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The basic chi-square statistic for a test of a proportion being from a population with an expected of 19.8 is (O-E)^2/E = 6.52. (We do need to ask you here whether that was a numeric expected of 19.87 of a proportion or a percentage. If it's a percentage then you need to compare 31 to N*E or 36.) The statistic given is the normal approximation to an exact ...

1

You would only ignore the 0's if there is some reason (not a statistical one) to do so; but including it would only change the degrees of freedom since (0-0) is, of course, 0. However, I am not sure you want chi-square here at all. It would depend on why you expected only AA genotype. If you do want chi-square, it would be \$\frac{(2-0)^2}{0} + ...

1

Both the tests for homogeneity & for independence test association in contingency tables: the test of homogeneity is for when you have one set of marginal totals fixed; the test of independence for when you have only the total sample size fixed. The exact distribution of Pearson's chi-squared statistic will be different in the two cases (unless you ...

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These sound like paired data, since you've accessed different language versions of the same sites. Paired sites mean that the presence or absence of some item in one language version of one site is more closely related to presence or absence of that same item in the same version of the site but for a different language. To account for data of that structure, ...

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I don't think you want chi-square at all. I think you want some form of count regression (possibly Poisson or negative binomial). You have a model Number of plants ~ environment + species (maybe + interaction) where both of the independent variables are categorical. The above model would allow you to see overall effects of environment and species as well ...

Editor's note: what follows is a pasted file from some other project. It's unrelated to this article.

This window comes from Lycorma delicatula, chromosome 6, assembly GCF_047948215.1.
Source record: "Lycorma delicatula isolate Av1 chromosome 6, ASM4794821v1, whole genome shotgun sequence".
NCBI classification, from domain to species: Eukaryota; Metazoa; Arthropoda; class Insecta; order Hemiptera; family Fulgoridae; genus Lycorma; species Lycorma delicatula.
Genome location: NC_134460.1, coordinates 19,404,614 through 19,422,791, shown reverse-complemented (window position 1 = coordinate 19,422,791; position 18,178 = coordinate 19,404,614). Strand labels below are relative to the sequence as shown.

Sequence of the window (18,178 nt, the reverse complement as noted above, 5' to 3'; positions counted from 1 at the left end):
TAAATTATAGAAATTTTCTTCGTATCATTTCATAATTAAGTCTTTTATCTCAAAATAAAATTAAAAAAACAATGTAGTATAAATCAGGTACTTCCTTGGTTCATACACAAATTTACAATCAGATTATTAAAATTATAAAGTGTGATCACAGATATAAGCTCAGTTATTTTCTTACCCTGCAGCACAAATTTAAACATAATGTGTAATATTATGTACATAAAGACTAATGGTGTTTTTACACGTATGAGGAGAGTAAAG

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I think you probably want a regression model. Surely mortality is a dependent variable here, and it seems like you want to examine the effect of race on it. What sort of regression model depends on how mortality is recorded. It could be a (regular) logistic regression, an ordered logistic or possibly a survival model. As for a simple display, it seems ...

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As near as I can make out, you have 1000+ patients, one disease which the patients either have or do not have, and about 600 genetic markers, for which you have number of copies of that marker. What you have done with that is to run a polynomial regression of the number of repeats against the disease prevalence. You then have some kind of model (you don't ...

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Let me emphasize that I'm a newcomer to clustering, and am not sure of the right answer in this case. That said, my first thought would be to fit a logistic model with random effects for family. Here is a tutorial from UCLA statistics on estimating these models in R.